Tag: Bihar

MS Dhoni Movie Review: It’s entertaining but nowhere close to perfect

Watching the untold story unfold in a theater is an experience that takes you back in time. Back to where “tum” is “hum”. Back to a place we call home.

For every Bihar/Jharkhand native, this movie is more than just the story about MS Dhoni. It is more than being about Cricket. It is about the journey that many have lived and only a few like the man himself have succeeded in. It is about the friends who’ll stick with you in thick and thin. Your family who wishes the best for you. Where your success is everyone’s success too.

If you happen to be a Dhoni fan or have grown up in the old Bihar or the younger Jharkhand, you’ll have a ride full of goosebumps. Instead of just being a movie, this is more of a melodramatic Documentary.

The research done to make places, people and scenarios appear as real-like is tremendous and kudos to the team for choosing the right brushes to paint.

Sushant Singh Rajpoot is believably a good reel version of the Captain Cool and this is perhaps one of his biggest role till date. There’s nowhere you’ll feel he has not given his 100 percent in essaying the role.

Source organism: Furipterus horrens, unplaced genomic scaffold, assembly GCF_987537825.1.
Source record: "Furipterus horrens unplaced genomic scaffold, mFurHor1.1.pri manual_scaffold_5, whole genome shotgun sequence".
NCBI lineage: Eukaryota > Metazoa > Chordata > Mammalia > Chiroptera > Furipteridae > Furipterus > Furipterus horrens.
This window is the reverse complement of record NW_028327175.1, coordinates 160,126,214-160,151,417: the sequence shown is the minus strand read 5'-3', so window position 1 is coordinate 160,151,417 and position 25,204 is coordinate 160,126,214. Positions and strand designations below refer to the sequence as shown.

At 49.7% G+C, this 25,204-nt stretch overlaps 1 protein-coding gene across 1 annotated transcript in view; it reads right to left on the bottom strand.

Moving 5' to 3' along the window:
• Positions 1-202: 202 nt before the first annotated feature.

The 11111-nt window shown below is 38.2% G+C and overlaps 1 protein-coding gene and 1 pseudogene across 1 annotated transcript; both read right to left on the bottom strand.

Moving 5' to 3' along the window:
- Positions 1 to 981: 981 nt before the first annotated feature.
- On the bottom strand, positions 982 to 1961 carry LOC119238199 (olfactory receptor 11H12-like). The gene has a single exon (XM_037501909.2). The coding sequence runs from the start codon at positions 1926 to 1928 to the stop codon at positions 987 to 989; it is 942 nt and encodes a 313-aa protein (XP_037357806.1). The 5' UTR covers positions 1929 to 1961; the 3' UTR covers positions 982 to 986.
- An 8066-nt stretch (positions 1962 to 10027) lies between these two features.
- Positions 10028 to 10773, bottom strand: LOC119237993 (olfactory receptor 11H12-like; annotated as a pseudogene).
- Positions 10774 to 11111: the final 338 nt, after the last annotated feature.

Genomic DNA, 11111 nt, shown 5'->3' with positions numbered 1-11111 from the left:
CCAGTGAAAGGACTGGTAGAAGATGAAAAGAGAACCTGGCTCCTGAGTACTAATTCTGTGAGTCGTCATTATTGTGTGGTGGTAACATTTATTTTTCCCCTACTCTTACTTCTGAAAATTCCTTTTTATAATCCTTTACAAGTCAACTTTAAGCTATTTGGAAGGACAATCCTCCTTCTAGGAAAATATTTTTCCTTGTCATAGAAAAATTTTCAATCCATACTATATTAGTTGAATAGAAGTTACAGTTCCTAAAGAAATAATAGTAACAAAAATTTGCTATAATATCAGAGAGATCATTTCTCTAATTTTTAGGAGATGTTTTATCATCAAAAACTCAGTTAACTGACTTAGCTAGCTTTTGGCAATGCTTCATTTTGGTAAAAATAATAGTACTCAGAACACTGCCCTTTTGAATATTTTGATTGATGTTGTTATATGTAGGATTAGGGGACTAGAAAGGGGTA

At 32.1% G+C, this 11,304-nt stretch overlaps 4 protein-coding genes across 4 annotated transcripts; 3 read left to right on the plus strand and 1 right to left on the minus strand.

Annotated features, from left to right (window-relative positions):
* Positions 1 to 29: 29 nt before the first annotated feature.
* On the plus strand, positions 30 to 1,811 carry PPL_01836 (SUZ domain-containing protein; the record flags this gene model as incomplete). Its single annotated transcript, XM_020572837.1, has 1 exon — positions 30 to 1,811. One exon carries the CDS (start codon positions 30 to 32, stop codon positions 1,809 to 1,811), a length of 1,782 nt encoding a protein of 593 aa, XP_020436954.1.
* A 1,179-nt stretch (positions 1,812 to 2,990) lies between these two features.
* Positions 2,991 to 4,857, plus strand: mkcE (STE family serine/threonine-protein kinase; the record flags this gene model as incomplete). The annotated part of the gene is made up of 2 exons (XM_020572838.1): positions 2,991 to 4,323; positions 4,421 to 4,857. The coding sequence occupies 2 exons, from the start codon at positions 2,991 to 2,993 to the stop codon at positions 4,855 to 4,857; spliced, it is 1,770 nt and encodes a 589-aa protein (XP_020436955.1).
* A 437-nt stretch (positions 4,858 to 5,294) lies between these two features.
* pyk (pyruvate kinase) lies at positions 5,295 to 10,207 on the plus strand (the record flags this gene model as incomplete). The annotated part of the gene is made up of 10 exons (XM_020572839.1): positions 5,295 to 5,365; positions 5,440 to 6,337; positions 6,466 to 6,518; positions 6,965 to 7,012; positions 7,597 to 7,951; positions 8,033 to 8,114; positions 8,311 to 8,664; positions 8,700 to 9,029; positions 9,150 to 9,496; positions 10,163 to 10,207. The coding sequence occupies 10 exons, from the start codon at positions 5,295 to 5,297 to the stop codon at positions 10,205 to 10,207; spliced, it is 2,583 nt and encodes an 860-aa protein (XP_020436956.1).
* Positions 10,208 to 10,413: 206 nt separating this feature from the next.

Anupam Kher’s portrayal as the father strikes chord with the familiar sense of concern visible across every father’s face and the joy of success when their kids succeed.

In a particular scene when MS calls up his father and asks, “Aap khush to hai na ?”, he replies, “Khud ko galat saabit hote dekh, kaafi khush hoon”. It makes you search for your own dad in him.

Another great insight the movie gives is on how Dhoni handles the setbacks from his life and how he doesn’t allow anyone else to know what goes behind the perceived “coolness” associated with him. How he lets himself away from the crowd to process emotions and tries to hold it all in, and how that has shaped him, is baffling.

Neeraj Pandey’s MS Dhoni biopic is unlike any of his movies and yes it does have flaws. The biggest is in its editing. The effort to fit in everything ends up making the movie long. As a fan, you’d feel like more could have been added to the story, however as a regular movie-goer you’d feel that a lot could have been edited out. The purpose of few of the scenes are to highlight, Dhoni doesn’t drink or that he meets his old-colleagues even after becoming a “big sensation”. The execution here just doesn’t seem right.

Another thing that irked me was the choice of superimposing Sushant’s picture on a young Dhoni which could have easily been played by any other youngster. A case in point is the much appreciated Netflix drama- Narcos, where the real-life Pablo Escabar features in the original footage to keep the story appear real. They could have even left the real-life footage of matches untouched and it would have brought even more cheers than it actually did.